We have been touched very much by the whole situation, because everybody loses. First, the dogs which will stay in their small cages and will not be able to go outside, then Dip who will have to find new sponsors if he decides to build the enclosure in the future; further, the waste of time and effort for Blue Tail and Omakua, and the disappointment of our donors and volunteer engineer.

 

Our research for articles about the raid in Chiang Mai were fruitless. You can find below links to articles about similar incidents:

http://voices.nationalgeographic.com/2012/02/17/armed-thai-officials-raid-wildlife-rescue-ngo/
http://www.bangkokpost.com/archive/activist-says-60-70-parks-staff-raided-his-house/279857

 

It is important to underline that this is our point of view of the situation. The article does not reflect the opinion of ARK and Blue Tail International.

Visiting disabled persons in Mae Kae

On Tuesday, we have made a trip with Don Willcox and his wife Piranan to Mae Kae where were visited seven disabled persons who might need our help.

On site, we met with Worachai Intakaew who works for Mae Kae’s Community Development Centre which is a governmental structure. According to Don, it is difficult, if not impossible, to work in remote districts without informing and/or working with the local authorities. Don has good experiences working with Worachai and told us he is one of the most trustworthy men he knew.

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When we arrived in Mae Kae, we were surprised to learn that not only Worachai coming with us, but ten of his colleagues were joining to visit the disabled persons. Don explained that this is the way it is in Thailand and that there is no way of preventing the whole community department of joining the trip.

It is good that people get involved and want to help disabled persons, but we had the impression that certain of the government workers care more about taking group pictures than the person in need. We felt a little uncomfortable, invading a person’s house with a group of 15 people.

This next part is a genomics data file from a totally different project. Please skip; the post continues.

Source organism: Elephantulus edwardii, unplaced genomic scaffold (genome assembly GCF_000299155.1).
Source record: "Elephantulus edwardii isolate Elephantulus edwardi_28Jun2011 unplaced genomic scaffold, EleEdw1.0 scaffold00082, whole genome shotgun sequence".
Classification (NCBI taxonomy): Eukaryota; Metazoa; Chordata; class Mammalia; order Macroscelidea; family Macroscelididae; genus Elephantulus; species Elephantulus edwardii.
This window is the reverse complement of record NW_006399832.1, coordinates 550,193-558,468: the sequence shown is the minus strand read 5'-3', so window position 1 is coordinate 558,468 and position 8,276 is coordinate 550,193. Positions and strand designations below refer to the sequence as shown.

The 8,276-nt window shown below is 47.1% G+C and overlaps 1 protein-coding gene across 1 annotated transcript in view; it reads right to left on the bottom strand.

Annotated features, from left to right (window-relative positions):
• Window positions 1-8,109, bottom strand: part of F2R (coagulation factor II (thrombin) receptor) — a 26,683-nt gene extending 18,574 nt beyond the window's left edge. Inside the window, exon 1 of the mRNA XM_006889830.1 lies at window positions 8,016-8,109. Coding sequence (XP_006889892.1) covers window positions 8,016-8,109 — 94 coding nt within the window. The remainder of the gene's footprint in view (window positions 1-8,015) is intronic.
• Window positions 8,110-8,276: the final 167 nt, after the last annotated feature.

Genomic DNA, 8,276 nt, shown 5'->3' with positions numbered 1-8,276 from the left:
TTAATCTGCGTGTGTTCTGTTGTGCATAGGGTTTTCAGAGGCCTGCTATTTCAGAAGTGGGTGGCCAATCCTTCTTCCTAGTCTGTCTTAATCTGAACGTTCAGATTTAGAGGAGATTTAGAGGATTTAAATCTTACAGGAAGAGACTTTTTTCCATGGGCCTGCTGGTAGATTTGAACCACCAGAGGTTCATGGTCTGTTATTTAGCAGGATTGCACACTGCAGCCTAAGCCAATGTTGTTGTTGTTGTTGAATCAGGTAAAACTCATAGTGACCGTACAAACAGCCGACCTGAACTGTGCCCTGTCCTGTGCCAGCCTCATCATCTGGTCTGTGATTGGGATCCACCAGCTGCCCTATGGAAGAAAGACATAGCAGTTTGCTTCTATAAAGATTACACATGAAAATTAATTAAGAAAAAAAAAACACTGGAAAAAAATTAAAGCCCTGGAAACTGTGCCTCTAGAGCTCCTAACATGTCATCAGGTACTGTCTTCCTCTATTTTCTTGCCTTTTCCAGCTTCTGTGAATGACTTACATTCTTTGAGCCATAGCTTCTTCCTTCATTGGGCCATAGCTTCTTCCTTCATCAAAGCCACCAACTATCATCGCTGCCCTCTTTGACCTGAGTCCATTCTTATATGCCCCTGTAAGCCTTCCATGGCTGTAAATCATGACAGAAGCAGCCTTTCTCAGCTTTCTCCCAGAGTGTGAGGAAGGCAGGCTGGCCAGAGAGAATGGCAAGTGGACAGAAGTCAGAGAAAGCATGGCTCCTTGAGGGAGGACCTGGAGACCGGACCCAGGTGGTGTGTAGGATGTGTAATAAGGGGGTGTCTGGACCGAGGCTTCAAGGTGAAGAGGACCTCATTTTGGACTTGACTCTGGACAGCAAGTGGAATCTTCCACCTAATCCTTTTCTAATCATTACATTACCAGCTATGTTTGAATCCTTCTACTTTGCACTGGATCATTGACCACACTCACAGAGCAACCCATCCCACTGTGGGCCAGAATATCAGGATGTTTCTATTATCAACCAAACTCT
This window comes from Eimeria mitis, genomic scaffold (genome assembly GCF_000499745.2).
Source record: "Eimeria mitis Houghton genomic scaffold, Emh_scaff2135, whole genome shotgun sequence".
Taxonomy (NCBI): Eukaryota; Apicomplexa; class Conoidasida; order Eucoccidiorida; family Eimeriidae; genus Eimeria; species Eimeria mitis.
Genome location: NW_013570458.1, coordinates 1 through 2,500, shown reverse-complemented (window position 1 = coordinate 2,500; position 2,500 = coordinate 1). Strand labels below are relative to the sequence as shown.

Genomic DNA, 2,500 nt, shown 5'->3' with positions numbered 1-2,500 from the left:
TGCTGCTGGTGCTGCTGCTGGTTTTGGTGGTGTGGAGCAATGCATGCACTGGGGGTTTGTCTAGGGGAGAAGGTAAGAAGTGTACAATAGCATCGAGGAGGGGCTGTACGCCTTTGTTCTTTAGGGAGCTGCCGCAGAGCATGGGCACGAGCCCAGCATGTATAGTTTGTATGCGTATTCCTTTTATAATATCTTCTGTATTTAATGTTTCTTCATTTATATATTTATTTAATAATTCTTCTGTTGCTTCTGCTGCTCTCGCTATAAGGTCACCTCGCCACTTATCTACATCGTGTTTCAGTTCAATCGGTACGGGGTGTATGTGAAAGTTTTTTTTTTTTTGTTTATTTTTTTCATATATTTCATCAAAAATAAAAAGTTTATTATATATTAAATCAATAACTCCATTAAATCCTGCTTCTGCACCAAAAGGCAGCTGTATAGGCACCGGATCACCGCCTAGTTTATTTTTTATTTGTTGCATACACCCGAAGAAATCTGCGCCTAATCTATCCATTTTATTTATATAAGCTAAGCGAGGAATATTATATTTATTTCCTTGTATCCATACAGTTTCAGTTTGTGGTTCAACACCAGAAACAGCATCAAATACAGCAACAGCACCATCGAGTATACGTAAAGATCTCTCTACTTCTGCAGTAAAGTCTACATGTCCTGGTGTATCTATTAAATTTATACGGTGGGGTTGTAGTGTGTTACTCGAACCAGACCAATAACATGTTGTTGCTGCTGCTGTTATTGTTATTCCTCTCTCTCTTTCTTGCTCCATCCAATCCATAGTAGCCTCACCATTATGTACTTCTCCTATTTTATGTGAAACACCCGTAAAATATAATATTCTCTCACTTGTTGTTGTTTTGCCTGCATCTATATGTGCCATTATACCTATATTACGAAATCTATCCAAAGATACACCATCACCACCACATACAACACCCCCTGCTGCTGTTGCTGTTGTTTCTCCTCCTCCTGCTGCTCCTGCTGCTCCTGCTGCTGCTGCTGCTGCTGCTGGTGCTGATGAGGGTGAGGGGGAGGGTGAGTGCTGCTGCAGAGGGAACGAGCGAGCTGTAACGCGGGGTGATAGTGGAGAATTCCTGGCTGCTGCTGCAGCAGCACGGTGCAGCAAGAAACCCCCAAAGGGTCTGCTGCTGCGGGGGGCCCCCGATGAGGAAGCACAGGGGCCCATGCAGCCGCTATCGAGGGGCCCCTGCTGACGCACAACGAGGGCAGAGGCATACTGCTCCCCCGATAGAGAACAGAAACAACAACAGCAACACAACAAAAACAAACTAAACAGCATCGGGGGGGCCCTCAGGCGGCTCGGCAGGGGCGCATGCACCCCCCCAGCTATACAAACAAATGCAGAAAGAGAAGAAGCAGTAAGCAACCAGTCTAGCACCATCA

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Don explained that this is the way things happen in Thailand. We feel that we must accept the Thai way, even if we are not used to such proceedings.

We have to say that Worachai made a very good impression and we are sure that his intentions are good. He is one of the guys who really wants to help. Don took a lot of time to talk to the people we have visited; joking and making them laugh – it was very nice to see.

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We are currently discussing with Worachai how we can help Ms Jun Pirakaew. She is one of the disabled persons we have met Her situation has concerned particularly us. She is a 60 years old lady who is unable to walk after a stroke eight years ago. She and her husband are very poor and life in a small and badly equipped house.

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Despite our partly uneasy feeling during our visit in Mae Kae (due the present crowd of government officials) we want to support Ms Jun Pirakaew, because she really is in need. You will soon hear more about Ms Jun Pirakaew on our website.

Arrived in Chiang Mai

We have arrived in Chiang Mai and will contact NGOs in Chiang Mai in order to see how they work in the North of Thailand in comparaison to Bangkok. We will also visit FFAC, a foundation which works with orphants and which we have already met in Bangkok.

The city of Chiang Mai is in a valley, surrounded by mountains. In the province of Chiang Mai, 82,6% of the area is covered by forest while 11,2% is used for agriculture. Agriculture is one of the most important resources in the North of Thailand, especially rice cultivation. The North of Thailand counts many different ethnic groups. Close to the border to Myanmar, a lot of refugees live in camps. Humanitarian stakes are numerous and we will talk about it more in our future articles.

Rice field at Mae Wang near Chiang Mai. Thailand.

Many NGOs have an office in the North of Thailand. As the region is very rural, it is poorer than the touristic South. In addition to meet local NGOs, we will also travel around the city in order to meet the rural population.

Arrived in Bangkok

We have arrived in Bangkok and start our work for Omakua. At first we will make contact with local NGOs in order to learn more about the humanitarian work in Thailand.We want to know where help is needed and what difficulties we might encounter. Besides, we have started learning Thai. But it will take a little while before we can actually have a conversation.

 

Monday, 9 February, we will meet the Foundation Friends for all Children (FFAC). They work (as the name suggests) with children. You will learn more about FFAC once we have met them. 🙂